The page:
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topic 61101

Electrolytic acid works on outside of welded steel tanks, but inside rusts

May 6, 2020

Q. We are setting up an industrial scale electrolytic cleaning process for welded steel tanks. The post weld scale removal/oil removal on the outside is great. The inside of the tanks are getting an excessive amount of rust forming as soon as air hits the surface. It seems the conversion coating that forms on the outside isn't forming on the inside. Tanks are the cathode, we have used steel and stainless anodes with the same result. 15-20% citric acid to RO water solution, with sodium citrate for conductivity. We have tried a secondary anode inside the tank, as well as running a extra supply line of fluid to the inside of the tank, with no net gain. I suspect that free oxygen is building up on the inside of the tank with nowhere to go, but thought a supply line of fluid would mitigate this. Any advise appreciated

Caleb Cordova
- Hartford, Wisconsin, USA

May 8, 2020

A. Caleb, it sounds to me like you have a bipolar effect - charge on the outside of your welded tank is cathodic, but the inside is anodic. I suggest you use a conforming anode that goes inside the tank and polarise it to the same current density or maybe a bit more, as the outside of your tank, but with a different power supply.

trevor crichton
Trevor Crichton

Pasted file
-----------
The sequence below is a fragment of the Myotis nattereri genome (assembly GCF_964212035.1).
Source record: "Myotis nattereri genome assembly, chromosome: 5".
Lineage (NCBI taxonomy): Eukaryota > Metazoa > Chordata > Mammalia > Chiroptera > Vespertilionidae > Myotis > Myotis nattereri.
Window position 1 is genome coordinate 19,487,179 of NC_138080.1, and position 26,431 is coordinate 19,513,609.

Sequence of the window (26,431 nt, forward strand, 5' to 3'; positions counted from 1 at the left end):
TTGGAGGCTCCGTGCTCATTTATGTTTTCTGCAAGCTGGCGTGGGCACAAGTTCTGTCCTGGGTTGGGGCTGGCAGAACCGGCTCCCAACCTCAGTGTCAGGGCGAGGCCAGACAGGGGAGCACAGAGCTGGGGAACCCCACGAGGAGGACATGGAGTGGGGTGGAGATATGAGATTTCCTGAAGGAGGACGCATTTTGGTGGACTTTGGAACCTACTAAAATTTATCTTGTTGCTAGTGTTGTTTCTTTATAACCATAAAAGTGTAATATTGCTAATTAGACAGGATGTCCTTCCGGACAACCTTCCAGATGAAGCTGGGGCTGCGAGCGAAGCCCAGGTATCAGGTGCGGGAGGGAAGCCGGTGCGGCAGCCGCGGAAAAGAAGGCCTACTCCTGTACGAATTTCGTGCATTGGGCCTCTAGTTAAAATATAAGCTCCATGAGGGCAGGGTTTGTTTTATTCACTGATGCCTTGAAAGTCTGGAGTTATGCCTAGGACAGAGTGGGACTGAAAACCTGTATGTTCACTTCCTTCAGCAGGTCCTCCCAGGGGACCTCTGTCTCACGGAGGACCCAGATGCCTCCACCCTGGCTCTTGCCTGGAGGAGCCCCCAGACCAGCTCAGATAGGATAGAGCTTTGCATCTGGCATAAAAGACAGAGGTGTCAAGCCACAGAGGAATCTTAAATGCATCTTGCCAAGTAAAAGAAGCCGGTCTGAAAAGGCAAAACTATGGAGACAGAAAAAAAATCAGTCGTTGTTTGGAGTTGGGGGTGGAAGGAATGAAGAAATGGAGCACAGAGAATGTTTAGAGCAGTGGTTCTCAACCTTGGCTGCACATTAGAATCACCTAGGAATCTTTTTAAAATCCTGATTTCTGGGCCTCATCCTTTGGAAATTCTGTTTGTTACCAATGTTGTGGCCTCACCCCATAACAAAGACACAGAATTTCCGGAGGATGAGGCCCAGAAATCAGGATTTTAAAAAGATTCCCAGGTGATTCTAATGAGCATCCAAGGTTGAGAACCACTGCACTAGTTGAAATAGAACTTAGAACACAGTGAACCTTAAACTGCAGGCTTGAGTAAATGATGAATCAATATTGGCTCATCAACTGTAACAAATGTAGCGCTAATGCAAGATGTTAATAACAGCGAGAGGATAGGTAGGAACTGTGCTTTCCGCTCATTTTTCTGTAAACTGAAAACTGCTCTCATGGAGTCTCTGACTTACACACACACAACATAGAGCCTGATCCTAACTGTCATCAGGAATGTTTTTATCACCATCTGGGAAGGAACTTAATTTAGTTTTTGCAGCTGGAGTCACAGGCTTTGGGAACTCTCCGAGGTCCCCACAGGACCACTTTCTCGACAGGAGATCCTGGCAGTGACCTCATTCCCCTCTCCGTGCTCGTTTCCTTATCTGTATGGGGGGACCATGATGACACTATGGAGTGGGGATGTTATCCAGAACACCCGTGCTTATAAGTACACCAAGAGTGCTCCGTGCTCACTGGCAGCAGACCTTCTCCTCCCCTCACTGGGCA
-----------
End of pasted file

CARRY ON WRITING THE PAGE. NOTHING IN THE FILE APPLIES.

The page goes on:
R&D practical scientist
Chesham, Bucks, UK

May 8, 2020

Q. Thanks for you reply! I had considered the possibility that we had a bipole forming at the tank skin. I tried a secondary anode, but run off of the same power supply. It had no effect at all. Why do you suggest a different power supply? Thanks again for your reply!

Caleb Cordova [returning]
- Hartford, Wisconsin, USA

June 15, 2020

A. I would not run a second rectifier for the same process cell as your control of overall current may not be as precise as you need it. Running off of the same rectifier should not cause an issue unless there is an electrical loss somewhere along the bussing or wires.

I agree this is most likely a bi-polar effect because there is close to zero current going to the ID of a tank if the current is only applied from the outside. Remember, electricity goes towards the path of least resistance and in this application is limited to "line of sight" between cathode and anode.

i Brown
- Cleveland, Ohio

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